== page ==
1. Childhood of St Margaret
Margaret was born c. 1045 and was the niece of King Edward the Confessor
of England. She was raised in Hungary and lived with her exiled
father, Edward Atheling, her mother, Agatha, her brother, Edgar,
and her sister, Christian. They returned to England in 1054. Early
chronicles tell us that she read the scriptures in Latin, learned
French and was trained in English needlework.
Marriage of St Margaret
Margaret married Malcolm III 'Canmore' of Scotland in c.1070. Margaret
would have been about 24 years of age and Malcolm about 47. Ancient
chronicles tell us that Margaret was more prepared for the cloister
than the crown. However, Malcolm won her over and they were married
in Dunfermline, then the seat of the Scottish kings.
Landing at Wearmouth
Tradition has it that after the Norman Conquest, Edgar and his sister
Margaret decided to flee from William the Conqueror back to Hungary.
Their ship was blown northwards in a fierce gale and they sheltered
at Wearmouth. Later, they resumed their journey and landed at what
is now called St Margaret's Hope in Fife.
Other chroniclers report that Edgar had been defeated fighting
the Conqueror's forces near York and then sailed to Wearmouth to
meet Malcolm. Malcolm was at that time campaigning in the north
of England and he offered Edgar and his retinue refuge in Scotland.
Edgar and Margaret accepted his offer and sailed north in October
Building of Dunfermline
Margaret had a significant influence on early Scotland. Although she
was a patron of the existing celtic church, she also introduced to
Scotland the Benedictines from Canterbury and had the Priory Church
built which would eventually become Dunfermline Abbey. Margaret also
had a chapel built at Edinburgh Castle and the church at Iona rebuilt
after Viking attacks.
Washing the feet of the poor
Margaret was very pious and carried out many works of charity. She
visited and cared for the sick and had hostels built for the poor.
It was her custom that the poor should visit her every morning and
be seated around her to receive alms.
St Margaret and the Merchants
In secular matters, Margaret introduced many changes in fashion and
manners which reflected her upbringing in a European court. She was
keen to develop economic links with Europe and introduced foreign
merchants to Scotland. Margaret was a patron of the arts and education.
7. St Margaret
Margaret's influence extended into politics. She provided council
to Malcolm based on, it was said, a deep sense of religion, great
personal piety and a concern for the ordinary people. Margaret is
said to have encouraged Malcolm to introduce English styled feudalism
St Margaret and her children
Margaret and Malcolm had eight children, six sons and two daughters.
Three of their sons Edgar, Alexander I, and David I, became Kings
of Scotland. Her daughter Matilda married Henry I becoming Queen of
England. Unlike most saints canonised by Rome, St Margaret stands
out as the happy mother of a large family.
St Margaret feeding orphans
The ancient chronicles report that each morning Margaret had nine
orphans brought to her "at the first hour of the day". She
was then said to sit them upon her knee and feed them.
Departure of Malcolm
Hostilities between Scotland and England in this period were common.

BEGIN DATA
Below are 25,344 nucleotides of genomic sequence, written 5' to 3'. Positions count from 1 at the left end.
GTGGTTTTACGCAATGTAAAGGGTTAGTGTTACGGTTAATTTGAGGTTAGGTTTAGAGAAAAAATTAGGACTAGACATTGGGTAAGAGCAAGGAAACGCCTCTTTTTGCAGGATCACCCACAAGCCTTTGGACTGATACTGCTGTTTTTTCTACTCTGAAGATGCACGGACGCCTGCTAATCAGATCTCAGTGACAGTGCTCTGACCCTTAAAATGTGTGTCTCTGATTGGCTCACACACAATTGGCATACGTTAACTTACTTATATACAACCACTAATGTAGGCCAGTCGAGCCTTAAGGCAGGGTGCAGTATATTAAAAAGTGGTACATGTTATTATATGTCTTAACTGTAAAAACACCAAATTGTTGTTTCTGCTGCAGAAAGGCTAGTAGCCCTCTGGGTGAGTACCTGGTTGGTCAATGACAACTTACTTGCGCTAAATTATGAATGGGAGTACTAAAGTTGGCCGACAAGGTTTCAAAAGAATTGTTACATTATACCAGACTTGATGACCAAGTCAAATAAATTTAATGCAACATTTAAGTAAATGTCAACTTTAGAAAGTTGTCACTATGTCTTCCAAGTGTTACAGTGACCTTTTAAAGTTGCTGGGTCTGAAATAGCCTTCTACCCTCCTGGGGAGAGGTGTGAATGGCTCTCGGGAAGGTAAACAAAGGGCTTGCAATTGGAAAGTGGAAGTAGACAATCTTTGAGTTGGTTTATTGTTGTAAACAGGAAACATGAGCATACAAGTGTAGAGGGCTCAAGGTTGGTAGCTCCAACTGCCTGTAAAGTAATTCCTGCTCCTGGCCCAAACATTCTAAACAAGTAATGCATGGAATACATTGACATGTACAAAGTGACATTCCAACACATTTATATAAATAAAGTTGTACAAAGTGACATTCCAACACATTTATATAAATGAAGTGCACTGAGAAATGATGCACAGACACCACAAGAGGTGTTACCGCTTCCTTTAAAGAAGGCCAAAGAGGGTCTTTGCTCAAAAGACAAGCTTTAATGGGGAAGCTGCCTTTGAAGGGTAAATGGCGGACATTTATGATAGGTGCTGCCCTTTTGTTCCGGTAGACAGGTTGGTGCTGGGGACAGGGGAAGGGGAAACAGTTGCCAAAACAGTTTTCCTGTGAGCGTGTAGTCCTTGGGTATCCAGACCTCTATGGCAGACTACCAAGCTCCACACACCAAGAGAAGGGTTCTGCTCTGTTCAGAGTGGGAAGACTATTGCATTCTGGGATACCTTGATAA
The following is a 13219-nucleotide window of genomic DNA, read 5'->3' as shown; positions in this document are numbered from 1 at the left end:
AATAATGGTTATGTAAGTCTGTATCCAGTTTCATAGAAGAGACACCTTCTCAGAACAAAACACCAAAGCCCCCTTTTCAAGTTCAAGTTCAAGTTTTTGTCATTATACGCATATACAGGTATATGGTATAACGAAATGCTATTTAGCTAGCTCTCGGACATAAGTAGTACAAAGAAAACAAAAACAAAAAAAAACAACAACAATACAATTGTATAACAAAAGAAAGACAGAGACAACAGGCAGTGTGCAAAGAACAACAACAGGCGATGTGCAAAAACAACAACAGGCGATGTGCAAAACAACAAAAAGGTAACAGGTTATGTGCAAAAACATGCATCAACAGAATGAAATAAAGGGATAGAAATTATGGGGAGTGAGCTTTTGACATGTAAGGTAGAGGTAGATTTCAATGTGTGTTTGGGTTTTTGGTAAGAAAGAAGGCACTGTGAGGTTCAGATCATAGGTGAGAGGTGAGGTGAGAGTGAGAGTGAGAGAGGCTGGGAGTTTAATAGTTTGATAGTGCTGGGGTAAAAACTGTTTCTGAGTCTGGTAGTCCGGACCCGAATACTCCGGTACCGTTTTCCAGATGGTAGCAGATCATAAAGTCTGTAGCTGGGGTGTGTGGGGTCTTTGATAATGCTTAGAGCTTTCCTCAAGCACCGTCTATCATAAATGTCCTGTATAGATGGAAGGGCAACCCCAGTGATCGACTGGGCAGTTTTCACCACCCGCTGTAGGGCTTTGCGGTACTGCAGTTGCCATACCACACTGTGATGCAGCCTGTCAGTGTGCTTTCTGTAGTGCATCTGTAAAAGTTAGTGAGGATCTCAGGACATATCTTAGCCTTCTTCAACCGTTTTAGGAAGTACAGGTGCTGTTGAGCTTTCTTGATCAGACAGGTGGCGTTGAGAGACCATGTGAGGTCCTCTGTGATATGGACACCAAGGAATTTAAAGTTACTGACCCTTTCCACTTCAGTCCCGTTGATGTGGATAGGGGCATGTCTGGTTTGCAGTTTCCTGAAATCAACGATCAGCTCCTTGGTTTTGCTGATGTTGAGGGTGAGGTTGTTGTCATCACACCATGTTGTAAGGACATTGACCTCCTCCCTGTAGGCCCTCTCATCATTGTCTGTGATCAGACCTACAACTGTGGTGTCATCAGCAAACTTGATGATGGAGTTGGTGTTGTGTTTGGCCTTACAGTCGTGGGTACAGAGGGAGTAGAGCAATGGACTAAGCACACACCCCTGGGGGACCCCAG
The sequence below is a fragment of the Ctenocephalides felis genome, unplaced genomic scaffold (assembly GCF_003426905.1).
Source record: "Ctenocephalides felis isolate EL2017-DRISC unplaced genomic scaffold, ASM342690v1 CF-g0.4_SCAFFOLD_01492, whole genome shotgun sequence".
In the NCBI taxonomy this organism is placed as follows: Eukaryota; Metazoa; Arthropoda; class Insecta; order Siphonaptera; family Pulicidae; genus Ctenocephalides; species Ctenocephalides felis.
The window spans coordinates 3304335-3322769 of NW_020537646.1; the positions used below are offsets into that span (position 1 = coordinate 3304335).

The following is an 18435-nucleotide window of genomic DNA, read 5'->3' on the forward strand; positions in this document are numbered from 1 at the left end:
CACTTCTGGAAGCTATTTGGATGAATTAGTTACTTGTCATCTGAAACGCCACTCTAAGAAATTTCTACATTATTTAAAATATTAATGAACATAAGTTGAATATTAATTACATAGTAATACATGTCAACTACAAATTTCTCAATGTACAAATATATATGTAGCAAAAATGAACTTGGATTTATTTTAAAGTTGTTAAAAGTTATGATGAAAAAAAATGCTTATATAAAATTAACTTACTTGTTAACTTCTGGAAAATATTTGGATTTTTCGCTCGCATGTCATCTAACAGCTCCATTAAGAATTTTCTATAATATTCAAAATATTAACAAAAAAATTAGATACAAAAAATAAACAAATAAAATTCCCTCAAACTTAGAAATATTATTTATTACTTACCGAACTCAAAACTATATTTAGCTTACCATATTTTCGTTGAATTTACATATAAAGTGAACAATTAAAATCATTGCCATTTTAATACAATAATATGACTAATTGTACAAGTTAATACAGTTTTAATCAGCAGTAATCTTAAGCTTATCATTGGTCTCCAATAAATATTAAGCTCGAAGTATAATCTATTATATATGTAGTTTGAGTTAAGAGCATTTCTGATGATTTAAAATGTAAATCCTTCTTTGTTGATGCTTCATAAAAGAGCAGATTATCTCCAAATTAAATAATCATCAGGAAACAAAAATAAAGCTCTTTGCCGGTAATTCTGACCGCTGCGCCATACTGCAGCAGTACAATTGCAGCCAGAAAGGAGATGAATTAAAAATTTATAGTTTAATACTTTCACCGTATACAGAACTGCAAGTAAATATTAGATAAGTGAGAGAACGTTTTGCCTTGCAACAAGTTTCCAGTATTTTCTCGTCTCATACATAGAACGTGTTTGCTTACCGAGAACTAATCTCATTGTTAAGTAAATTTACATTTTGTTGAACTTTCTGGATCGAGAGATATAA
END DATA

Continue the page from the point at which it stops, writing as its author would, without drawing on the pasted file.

In 1093 Malcolm, accompanied by his son Edward, left Margaret to fight
the army of William Rufus, son of William the Conqueror. This was
a sad parting. Margaret had developed an illness and Malcolm would
Death of Malcolm
Malcolm engaged the English near Alnwick. He was killed in battle
along with Edward, his son and heir. Margaret, already weakened due
to illness, was not told of her husband's and her son's death for
fear of worsening her condition.
Death of St Margaret
On her death bed, Margaret clasped in her hands a black cross which
she held in deep veneration. This was thought to be part of the True
Cross. Eventually Margaret learned of the death of her husband and
son. Whether due to illness or the news of her loss, she died four
days after Malcolm. Margaret had lived an austere life spending many
hours in prayer and frequently fasting. She was not yet 50 when she
Watching the corpse
Margaret died in Edinburgh Castle and may have lain in state in the
little chapel on the castle hill which still bears her name.
Burial of St Margaret
Queen Margaret's body was buried before the high altar at Dunfermline.
Translation of the relics
In 1250 Margaret was canonized by Pope Innocent IV, and in 1259 her
relics were translated to a new shrine, the base of which is still
visible beyond the modern east wall of Dunfermline Abbey. During the
Reformation her head passed into the possession of Mary Queen of Scots.
It was later secured by the Jesuits at Douai, where it is believed
to have perished during the French Revolution. The rest of the relics,
together with those of Malcolm, were acquired by Philip II of Spain,
and placed in two urns in the Escorial near Madrid. When Bishop Gillies
of Edinburgh applied through Pius IX for their restoration to Scotland
in the 19th century, they could not be found.
St Margaret's Gospel
According to legend, St Margaret's Gospel Book, richly adorned with
jewels, was one day dropped into a river. The book was recoverd later
and miraculously without any stain or damage. It is now held in the
Bodleian library at Oxford. There is a copy of this book in St Margaret's
Chapel, Edinburgh Castle.
St Margaret was declared Patroness of Scotland in 1673